Today is “Groundhog’s Day.” A tradition that dates back over 200 years…
According to folklore, if the weather is cloudy when a groundhog emerges from its burrow on February 2, then spring will come early that year. If it is sunny, the groundhog will see its shadow and head back inside – and winter will continue for another six weeks.
How is Groundhog Day celebrated?
The tradition of Groundhog Day began as a custom among the German community in the US state of Pennsylvania in 1887.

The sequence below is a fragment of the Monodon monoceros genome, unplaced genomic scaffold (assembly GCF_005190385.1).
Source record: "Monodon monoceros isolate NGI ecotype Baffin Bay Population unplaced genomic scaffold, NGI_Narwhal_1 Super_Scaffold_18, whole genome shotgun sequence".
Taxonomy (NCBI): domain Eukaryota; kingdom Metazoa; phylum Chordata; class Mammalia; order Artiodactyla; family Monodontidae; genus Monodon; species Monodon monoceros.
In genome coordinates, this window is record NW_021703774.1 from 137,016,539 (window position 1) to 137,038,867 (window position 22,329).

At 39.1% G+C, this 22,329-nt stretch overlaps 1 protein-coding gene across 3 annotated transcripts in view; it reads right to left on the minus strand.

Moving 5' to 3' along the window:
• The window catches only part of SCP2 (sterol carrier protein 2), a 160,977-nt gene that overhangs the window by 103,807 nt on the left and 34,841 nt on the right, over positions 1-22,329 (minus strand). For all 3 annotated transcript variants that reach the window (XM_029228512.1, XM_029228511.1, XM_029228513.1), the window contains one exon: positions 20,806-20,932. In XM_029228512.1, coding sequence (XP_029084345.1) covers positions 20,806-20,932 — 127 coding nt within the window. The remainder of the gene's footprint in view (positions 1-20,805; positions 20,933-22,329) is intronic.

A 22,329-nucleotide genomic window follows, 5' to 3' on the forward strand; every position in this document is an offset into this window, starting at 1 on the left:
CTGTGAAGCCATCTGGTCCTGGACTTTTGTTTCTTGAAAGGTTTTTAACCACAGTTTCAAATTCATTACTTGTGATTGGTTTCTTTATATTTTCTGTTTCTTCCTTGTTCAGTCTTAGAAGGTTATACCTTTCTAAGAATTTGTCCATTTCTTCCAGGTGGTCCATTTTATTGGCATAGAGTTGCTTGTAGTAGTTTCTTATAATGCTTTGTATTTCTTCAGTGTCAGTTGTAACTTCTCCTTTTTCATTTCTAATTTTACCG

At the time, a man named Clymer H. Freas was the editor of the local paper Punxsutawney Spirit and he began promoting the town’s groundhog as the official “Groundhog Day meteorologist”. The tradition is still celebrated today and many towns start festivities before winter sunrise – so that they have time to watch a groundhog stepping out of a burrow. The largest Groundhog Day celebration is still held in Punxsutawney, Pennsylvania but the popular tradition has also received widespread attention as a result of the 1993 film by the same name. In Punxsutawney, their now world famous groundhog Phil is the chosen groundhog representative – and always gives his annual “forecast” on the top of a tiny hill in the town called Gobbler’s Knob.